Two days before graduating from the State University of New York-Canton with a degree in law enforcement leadership, 21-year-old Jessica Cooke was stopped in her car by Border Patrol agents at a checkpoint on NY Route 37 along the St. Lawrence River’s maritime border with Canada.
Ms. Cooke has driven through such checkpoints frequently, and she even completed the first phase of U.S. Customs and Border Protection physical training to apply for a CBP job. As she arrived at the checkpoint, there was no indication she’d crossed the border; indeed, she showed a driver’s license to confirm her identity and stated where she was coming from, which is more information than she’s required to provide.
The last thing Ms. Cooke could have expected happened: two Border Patrol agents physically assaulted her and shocked her with a stun gun after refusing to answer her repeated question, “Why am I being held?” They explained her detention by saying she looked “nervous.” The Border Patrol agent who assaulted Ms. Cooke preceded his violence with a smug “Go for it” after she warned him she’d sue if he touched her. Contrary to policy, he wasn’t wearing a visible nametag.
Look here at the agents’ brutality recorded by Ms. Cooke’s cellphone.
CBP has a terrible track record of use-of-force incidents. Until a new commissioner ordered policy changes last year, the agency strongly resisted releasing a damning external report on its uses of force. Since Anastasio Hernández Rojas was beaten and tased to death on video five years ago, at least 35 people have been killed by CBP agents with zero accountability. CBP’s own former head of internal affairs says thousands hired during an unprecedented expansion in the post-9/11 era are “potentially unfit to carry a badge and gun.” This recent history has left a dark cloud over CBP as a whole, including the many officers and agents who act with integrity.
Border Patrol claims authority to operate checkpoints within 100 miles of any land or water border. They are supposed to be limited to immigration-status inquiries but have unconstitutionally morphed into general crime control, resulting mostly in minor drug arrests. The agents’ excuse for detaining Ms. Cooke was to wait an hour for a dog to sniff her car, yet she wasn’t arrested for contraband or any other reason. The ACLU has long worried that while the 100-mile zone is not literally “Constitution free,” because constitutional protections still apply, “the Border Patrol frequently ignores those protections and runs roughshod over individuals’ civil liberties.”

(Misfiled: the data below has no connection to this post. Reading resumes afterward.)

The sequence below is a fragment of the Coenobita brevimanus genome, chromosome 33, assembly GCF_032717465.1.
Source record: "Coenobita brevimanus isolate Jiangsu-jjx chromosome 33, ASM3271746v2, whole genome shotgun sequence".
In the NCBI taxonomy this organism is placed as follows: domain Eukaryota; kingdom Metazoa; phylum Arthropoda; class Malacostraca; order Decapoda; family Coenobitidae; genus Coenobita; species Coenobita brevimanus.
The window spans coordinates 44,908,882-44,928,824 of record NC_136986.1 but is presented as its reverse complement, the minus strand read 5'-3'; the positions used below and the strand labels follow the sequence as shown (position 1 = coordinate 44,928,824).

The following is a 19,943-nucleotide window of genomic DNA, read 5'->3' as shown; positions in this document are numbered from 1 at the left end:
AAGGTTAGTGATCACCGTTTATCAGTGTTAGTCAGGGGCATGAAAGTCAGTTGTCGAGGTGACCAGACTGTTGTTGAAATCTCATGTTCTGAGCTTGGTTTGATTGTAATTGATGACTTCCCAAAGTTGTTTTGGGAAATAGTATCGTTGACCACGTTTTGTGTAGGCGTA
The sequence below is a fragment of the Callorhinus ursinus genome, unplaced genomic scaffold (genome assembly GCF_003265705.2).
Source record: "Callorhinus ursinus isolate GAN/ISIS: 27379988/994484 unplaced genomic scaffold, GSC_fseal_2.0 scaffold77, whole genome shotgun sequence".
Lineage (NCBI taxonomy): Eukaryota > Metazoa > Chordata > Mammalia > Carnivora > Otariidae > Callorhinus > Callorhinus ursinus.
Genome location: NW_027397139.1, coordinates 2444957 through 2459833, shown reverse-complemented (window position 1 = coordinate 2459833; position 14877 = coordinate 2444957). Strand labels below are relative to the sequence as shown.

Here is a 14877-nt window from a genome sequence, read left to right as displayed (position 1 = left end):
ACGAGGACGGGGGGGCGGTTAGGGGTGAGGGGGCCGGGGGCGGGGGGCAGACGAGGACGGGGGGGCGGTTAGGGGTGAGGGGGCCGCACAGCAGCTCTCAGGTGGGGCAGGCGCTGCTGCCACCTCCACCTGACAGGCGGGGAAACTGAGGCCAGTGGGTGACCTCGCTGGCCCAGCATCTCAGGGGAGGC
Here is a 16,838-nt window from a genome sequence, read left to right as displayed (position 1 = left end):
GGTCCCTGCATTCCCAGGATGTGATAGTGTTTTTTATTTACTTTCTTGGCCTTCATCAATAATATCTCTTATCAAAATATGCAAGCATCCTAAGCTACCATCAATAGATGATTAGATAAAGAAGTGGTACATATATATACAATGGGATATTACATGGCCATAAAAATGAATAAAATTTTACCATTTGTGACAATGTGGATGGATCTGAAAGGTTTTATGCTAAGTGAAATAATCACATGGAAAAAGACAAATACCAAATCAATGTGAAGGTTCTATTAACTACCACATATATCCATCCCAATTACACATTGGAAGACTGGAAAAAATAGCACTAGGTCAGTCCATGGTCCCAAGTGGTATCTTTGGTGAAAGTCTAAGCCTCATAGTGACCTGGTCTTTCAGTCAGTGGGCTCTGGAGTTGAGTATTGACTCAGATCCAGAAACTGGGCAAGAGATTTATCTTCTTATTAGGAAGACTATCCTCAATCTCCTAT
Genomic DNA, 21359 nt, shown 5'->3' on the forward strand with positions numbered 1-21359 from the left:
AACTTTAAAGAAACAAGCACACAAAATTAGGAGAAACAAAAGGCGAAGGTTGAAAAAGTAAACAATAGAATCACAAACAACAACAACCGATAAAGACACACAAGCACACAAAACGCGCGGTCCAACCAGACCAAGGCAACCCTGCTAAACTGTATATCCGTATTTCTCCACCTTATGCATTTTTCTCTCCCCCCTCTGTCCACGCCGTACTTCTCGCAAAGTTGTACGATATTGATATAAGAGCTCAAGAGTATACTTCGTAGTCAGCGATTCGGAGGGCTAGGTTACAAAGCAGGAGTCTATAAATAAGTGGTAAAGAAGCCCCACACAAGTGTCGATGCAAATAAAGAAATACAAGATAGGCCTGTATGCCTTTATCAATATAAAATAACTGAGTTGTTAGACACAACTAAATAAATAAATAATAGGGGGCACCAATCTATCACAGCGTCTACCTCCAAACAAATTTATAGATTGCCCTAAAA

(The approximate spot of the Border Patrol checkpoint where Jessica Cooke stopped her car.)
Ms. Cooke’s shocking treatment is sadly symptomatic of a pattern: Border Patrol violence is all over the Internet, victimizing those people who question being excessively harassed during their daily activities (and of course not every incident is caught on camera). Take a look at Border Patrol smashing a trucker’s window, or hauling a man out of his car while his toddler’s in the back seat, or Clarisa Christiansen’s story of what Border Patrol agents did to her and her five- and seven-year-old kids on a remote Arizona road. The incident was so traumatic that it led her to homeschool her children because they became too scared to ride in the car. These incidents occurred 60, 35, and 40 miles from any border.
CBP Commissioner Kerlikowske has improved use-of-force reporting, which the inspector general found badly deficient. CBP claims that incidents are down by almost 30 percent this fiscal year. But the agency’s use-of-force policy failed to incorporate a clear definition like the Justice Department’s standard — any force beyond peaceful handcuffing that compels someone to comply, including pointing a firearm — so we don’t know what those stats really mean.
CBP needs to accurately report how many incidents take place and what happens to personnel involved in incidents like Ms. Cooke’s. Are they immediately placed on administrative leave? Are they eventually suspended or fired? How can the public trust that CBP agents they encounter understand constitutional rights, de-escalation techniques, and proper uses of force?
Ms. Cooke’s senator, Kirsten Gillibrand, met with CBP about her incident and emerged with “serious concerns about lack of transparency and accountability.” CBP must urgently implement the same best police practices the Obama administration recommends for state and local police reform: comprehensive data collection addressing uses of force and racial profiling, body-worn cameras with privacy protections, and a responsive complaint process.
In horrible pain after being manhandled and electroshocked, Ms. Cooke screamed several times at her government assailant: “What the fuck is wrong with you?”
It’s up to CBP to answer that question for her and many others who’ve been wronged. Otherwise the border communities CBP serves will continue to question whether unjustified Border Patrol violence ever has consequences.